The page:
Articles, reports and resources focusing on school vouchers and the right-wing attack on public schools:

AFT Center on Privatization, American Federation of Teachers

Voucher Tricksters: The Hard Right Enters Through the Schoolhouse Door, Black Commentator, July 11, 2002

Institutes, Foundations, & Think Tanks:Conservative Influence on U.S. Public Schools, Philip E. Kovacs & Deron R. Boyles, Public Resistance, May 1, 2005

"While education is only one area where neoconservative think tanks seek to influence public policy, it has become the issue for many neoconservatives. In this paper we focus on four think tanks—The Manhattan Institute, The American Enterprise Institute, The Heritage Foundation, and The Thomas B. Fordham Foundation—and what they are doing to reshape public schools in ways more suitable to neoconservative and corporate ends. Our goal is to problematize and critique the assertions of these think tanks, with the hope of generating a counter-narrative to their bold and influential proclamations."

Anatomy of a Movement, Jeffrey Leverich, Research Coordinator, Wisconson Education Association Council, October 3, 1998

Goal of school choice movement is to break up unions, Rob Levine, Pioneer Press, April 23, 2002

Commercially Correct Talking Heads, Craig McGrath, The Populist, January, 1997

Keeping Public Schools Public, Barbara Miner, Rethinking Schools, September, 2003

"Many conservatives oppose affirmative action while supporting school vouchers. Let’s take a look at the ideology behind both issues."

Vouchers: Who's Behind It All?, Nicholas J. Penning, Senior Legislative Analyst, American Association of School Administrators, updated October 10, 2002

Voucher Veneer: The Deeper Agenda to Privatize Public Education, People for The American Way Foundation, July, 2003
PFAWF press release and description of this report: PFAWF Report Exposes Disturbing Agenda Behind Attacks On Public Education

Attacks On Public Education and related links, People For the American Way Foundation, undated

False Choices: Vouchers, Public Schools, and our Children's Future, Lessons from Milwaukee, Rethinking Schools, Fall, 2001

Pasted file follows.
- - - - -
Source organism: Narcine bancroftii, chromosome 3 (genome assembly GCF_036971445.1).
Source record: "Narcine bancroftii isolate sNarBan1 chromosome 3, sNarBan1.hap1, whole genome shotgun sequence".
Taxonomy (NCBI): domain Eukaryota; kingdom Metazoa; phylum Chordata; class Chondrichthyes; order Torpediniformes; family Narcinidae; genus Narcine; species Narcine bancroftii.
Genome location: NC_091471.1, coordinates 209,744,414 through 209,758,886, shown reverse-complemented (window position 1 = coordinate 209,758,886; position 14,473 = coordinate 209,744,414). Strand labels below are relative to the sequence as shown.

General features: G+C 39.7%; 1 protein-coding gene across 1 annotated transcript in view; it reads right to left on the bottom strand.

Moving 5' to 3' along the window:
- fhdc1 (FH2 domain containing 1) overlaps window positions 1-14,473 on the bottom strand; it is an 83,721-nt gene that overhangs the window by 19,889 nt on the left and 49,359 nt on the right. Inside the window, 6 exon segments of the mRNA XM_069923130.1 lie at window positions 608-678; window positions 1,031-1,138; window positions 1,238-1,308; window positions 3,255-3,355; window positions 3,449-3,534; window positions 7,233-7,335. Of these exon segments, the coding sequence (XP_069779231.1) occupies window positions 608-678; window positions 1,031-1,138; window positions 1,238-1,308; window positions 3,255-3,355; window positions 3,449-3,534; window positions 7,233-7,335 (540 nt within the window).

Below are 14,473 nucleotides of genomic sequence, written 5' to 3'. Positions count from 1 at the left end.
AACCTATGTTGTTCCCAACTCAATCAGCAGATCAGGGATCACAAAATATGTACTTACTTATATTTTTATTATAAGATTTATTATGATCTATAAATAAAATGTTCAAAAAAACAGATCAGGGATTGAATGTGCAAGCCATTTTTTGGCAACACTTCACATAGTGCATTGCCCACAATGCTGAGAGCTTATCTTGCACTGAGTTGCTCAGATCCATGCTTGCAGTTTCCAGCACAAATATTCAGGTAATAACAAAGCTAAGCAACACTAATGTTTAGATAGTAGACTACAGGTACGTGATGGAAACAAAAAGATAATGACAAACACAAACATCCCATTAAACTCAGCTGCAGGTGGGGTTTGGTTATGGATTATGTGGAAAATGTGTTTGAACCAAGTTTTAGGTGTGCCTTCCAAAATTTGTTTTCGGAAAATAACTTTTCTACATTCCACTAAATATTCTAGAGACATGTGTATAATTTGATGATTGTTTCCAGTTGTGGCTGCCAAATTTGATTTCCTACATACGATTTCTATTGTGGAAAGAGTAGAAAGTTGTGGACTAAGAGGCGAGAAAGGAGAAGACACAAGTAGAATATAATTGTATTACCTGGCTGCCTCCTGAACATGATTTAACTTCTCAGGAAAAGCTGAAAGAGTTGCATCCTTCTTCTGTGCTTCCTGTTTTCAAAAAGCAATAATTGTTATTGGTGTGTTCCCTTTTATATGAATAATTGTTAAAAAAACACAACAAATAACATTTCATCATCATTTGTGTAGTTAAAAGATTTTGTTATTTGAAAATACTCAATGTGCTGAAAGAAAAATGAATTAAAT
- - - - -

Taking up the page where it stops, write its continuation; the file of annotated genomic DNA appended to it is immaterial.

Articles and reports focusing on the right-wing attack on the judicial system:

Hijacking Justice: The Federalist Society, a Right-wing network of lawyers, judges and supporters, is undoing civil rights and other gains made through the courts, George E. Curry & Trevor W. Coleman, Emerge, October 1999

Federalist Society Becomes a Force in Washington, Conservative Group's Members Take Key Roles in Bush White House and Help Shape Policy and Judicial Appointments , Thomas B. Edsall, Washington Post, April 18, 2001

A Hostile Takeover, How the Federalist Society is capturing the federal courts, Martin Garbus, The American Prospect, March 1, 2003

Justice For Sale: Shortchanging the Public Interest for Private Gain , Review and Commentary by Richard L. Grossman, The Workbook, Fall 1993

The Federalist Society and the Challenge to a Democratic Jurisprudence, Institute for Democracy Studies, undated

The Attack on Trial Lawyers and Tort Law. (PDF file, approx. 1 MB.)
Also available in an online HTML version, David C. Johnson, Commonweal Institute, October, 2003

Vast Right-Wing Collusion, Biased Judges, Big Money, and Tax Exempt Organizations Force Their Agenda, Mike Kress, American Politics Journal, March 16, 1999

The Federalist Society, The Conservative Cabal That's Transforming American Law, Jerry Landay, Washington Monthly, March, 2000

Don't Be Fooled. They're Activists, Too, Simon Lazarus, Washington Post, June 3, 2001

Tipping the antitrust scales, How the right helped make the federal courts safe for Microsoft., Andrew Leonard, Salon, March, 1999

THE TAKINGS PROJECT: Using Federal Courts to Attack Community and Environmental Protections, Douglas T. Kendall & Charles P. Lord, Community Rights Counsel, April, 1998

Issues Groups Fund Seminars for Judges, Ruth Marcus, Washington Post, April 9, 1998

The Right's Judicial Juggernaut, Jack Newfield, The Nation, September 19, 2002